A little further down the road, as I finally became interested in pursuing romantic relationships, I noticed a definite tendency to be attracted to women more often than men. For a while, I thought I was just pickier about men, or that there simply weren’t enough pretty specimens in my area. But after the pattern persisted for a couple years, I started seriously questioning whether I would ever be comfortable being with a cisgendered man, due to the power imbalance and lack of understanding of queer issues that I perceived such men to have. I wondered if I shouldn’t just start calling myself a functional lesbian.

Then M fell into my lap, and I realized that I was right the first time, I am just pickier about men. Still wondering if that imbalance and the lack of understanding are surmountable obstacles, though.

So, defining orientation based on not having a certain kind of attraction can be really tricky, as the only time it can be fully determined that one doesn’t experience that attraction or whether one simply hasn’t yet, is on one’s deathbed. It’s understandable, then, though still annoying, when people spout that tired old “right person” rhetoric when we tell them we’re asexual.

And then there are asexuals like me, who aren’t sure whether they’ve ever experienced it because they don’t know how to define it, or know that they have but only ever feel it once or twice in so many years, or even if they feel it, still haven’t felt any desire to act on it, ever, and don’t value sexuality enough that they think it probable that they will in the future. I think determining asexuality is a little more complicated than just “Sexual attraction: ON/OFF.” It’s about the interplay of frequency and level of attraction/desire, value placed on sexual activity, societal influence/politics, identification/disidentification, and probably other factors that I’m not thinking of right now (feel free to throw out suggestions, guys). Lack of sexual attraction is widely touted as the single factor uniting all asexuals, but that’s not really true. The real factor that unites asexuals is identification, which is the result of all these other factors working together.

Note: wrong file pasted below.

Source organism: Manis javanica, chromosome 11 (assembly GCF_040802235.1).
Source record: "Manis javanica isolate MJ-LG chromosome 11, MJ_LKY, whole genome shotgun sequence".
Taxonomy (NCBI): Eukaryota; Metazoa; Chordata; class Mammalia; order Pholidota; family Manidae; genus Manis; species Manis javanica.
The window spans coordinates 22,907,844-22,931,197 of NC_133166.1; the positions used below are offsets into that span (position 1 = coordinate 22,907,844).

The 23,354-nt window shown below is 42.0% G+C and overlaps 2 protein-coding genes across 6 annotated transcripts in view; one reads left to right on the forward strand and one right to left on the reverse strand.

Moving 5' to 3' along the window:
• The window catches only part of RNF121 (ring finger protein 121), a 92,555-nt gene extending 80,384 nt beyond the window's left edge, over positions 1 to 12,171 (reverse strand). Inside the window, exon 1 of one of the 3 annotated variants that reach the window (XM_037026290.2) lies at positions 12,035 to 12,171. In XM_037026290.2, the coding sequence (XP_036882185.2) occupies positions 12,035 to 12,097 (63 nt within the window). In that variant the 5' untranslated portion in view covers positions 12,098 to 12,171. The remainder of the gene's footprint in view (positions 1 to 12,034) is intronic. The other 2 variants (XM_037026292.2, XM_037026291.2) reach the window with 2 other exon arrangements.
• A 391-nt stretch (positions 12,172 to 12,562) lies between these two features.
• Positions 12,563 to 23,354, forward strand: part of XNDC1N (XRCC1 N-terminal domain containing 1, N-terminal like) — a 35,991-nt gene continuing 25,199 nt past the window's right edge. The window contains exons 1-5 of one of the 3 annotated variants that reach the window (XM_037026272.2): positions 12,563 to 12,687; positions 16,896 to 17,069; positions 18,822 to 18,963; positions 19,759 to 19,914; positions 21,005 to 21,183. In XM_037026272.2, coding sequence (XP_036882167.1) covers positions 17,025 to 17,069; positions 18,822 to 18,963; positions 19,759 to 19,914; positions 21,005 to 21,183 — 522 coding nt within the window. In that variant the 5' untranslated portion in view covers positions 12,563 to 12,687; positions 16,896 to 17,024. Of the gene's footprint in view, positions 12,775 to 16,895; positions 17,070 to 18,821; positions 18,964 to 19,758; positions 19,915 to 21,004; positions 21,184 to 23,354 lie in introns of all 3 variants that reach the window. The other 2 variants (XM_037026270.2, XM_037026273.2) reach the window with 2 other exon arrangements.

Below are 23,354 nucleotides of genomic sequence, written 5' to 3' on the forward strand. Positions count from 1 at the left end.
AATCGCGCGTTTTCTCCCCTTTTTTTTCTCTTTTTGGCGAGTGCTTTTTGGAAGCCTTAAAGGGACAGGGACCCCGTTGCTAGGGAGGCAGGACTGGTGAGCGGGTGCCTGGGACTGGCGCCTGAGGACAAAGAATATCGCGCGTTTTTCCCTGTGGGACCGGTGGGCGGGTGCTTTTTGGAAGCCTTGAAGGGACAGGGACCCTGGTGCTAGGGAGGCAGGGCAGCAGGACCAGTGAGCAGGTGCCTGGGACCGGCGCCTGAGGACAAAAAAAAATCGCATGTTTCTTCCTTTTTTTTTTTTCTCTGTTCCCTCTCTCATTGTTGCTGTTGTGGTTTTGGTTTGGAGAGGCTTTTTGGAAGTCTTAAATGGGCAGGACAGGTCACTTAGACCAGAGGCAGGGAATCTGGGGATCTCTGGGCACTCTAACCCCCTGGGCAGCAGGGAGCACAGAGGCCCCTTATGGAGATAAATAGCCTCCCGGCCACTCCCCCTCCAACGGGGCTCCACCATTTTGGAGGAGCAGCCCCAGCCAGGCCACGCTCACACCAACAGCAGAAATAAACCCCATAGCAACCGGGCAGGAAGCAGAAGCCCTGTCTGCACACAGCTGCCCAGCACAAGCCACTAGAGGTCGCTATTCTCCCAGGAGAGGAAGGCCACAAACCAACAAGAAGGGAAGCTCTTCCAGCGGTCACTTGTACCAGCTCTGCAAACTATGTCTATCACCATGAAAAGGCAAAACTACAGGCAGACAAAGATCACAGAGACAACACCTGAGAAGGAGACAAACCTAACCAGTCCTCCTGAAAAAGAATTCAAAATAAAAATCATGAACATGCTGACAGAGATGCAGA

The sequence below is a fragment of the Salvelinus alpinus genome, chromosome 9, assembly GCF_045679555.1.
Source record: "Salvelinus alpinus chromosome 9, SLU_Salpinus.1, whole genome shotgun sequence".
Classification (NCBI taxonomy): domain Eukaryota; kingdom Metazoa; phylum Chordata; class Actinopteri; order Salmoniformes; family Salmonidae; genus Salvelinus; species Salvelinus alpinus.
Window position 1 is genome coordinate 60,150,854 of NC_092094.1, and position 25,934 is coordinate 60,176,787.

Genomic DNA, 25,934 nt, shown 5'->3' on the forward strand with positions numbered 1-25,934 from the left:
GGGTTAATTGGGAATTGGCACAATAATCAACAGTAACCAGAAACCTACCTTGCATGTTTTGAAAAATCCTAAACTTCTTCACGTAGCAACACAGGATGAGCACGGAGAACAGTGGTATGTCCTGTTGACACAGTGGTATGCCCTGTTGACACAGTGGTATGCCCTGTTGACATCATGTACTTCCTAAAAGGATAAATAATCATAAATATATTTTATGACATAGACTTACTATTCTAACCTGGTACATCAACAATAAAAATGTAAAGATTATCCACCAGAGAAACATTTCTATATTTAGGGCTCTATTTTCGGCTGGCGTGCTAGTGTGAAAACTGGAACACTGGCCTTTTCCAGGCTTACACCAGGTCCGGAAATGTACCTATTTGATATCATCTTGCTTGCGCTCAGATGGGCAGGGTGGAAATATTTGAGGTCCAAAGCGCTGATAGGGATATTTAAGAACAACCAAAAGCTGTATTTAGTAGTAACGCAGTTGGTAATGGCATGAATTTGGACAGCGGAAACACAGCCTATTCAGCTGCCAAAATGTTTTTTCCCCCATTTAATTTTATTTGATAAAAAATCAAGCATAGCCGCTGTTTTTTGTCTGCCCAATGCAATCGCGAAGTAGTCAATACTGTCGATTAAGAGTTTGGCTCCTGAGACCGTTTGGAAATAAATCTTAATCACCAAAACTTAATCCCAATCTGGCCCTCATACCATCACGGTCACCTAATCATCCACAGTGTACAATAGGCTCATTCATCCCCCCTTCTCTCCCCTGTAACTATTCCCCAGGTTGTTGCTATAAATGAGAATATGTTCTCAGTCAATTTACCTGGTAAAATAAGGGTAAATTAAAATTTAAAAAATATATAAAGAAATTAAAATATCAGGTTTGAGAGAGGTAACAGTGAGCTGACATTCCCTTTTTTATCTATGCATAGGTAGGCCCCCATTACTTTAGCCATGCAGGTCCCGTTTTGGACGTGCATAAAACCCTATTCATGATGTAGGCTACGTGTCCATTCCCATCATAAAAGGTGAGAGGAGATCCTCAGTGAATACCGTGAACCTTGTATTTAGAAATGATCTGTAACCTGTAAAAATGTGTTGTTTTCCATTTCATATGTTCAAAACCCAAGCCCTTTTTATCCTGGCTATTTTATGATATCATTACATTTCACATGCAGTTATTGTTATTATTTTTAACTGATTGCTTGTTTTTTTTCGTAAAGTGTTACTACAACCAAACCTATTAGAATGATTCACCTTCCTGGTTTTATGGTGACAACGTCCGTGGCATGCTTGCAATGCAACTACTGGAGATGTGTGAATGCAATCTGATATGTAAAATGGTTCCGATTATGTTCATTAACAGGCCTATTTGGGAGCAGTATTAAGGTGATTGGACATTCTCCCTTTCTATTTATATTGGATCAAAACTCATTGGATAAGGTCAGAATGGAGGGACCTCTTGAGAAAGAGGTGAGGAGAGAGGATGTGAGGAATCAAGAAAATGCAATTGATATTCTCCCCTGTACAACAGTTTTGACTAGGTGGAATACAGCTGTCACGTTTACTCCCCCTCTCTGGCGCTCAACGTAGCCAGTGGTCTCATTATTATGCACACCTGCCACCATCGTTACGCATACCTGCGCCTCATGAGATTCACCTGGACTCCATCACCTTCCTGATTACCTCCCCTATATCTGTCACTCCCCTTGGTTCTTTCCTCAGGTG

But I have problems with that idea, too, because it implies that if you don’t identify as asexual at any point in you’re life, then you’re not asexual at that point. I’ve always been asexual. We have to keep in mind that these are terms used to describe ourselves, not terms that necessarily define ourselves. I’ve always known I wasn’t interested in sex, but at different points in my life, my interpretation of that lack of interest has changed. In my youth, I didn’t consider it a significant factor in determining my orientation, but as I got older it became more and more a point of difference between myself and my peers, and as my mindset “solidified,” less and less likely that I would suddenly become interested.

Now, actually, I am interested, but not because I feel any desire to get jiggy with it myself. I just like finding out what it means to other people, because I’m fascinated by personal differences, and want to learn to relate to other people in a way that can include sex. I know I can do it, and I know I can even enjoy it. I want to find out where my limits are, and push my boundaries a little. I want to figure out ways that I can comfortably compromise, and explore different forms of intimacy.

Ultimately, I think it’s all about mindset. That’s not to say that all asexuals have the same mindset, because of course it varies wildly, but there are a lot of similarities with the ultimate result that we all identify as asexual. I could possibly identify as either asexual or hyposexual, but I make the choice to identify as asexual. There are also a lot of potentially asexual people who don’t realize that they have that option, probably because they haven’t heard of it or thought about it much.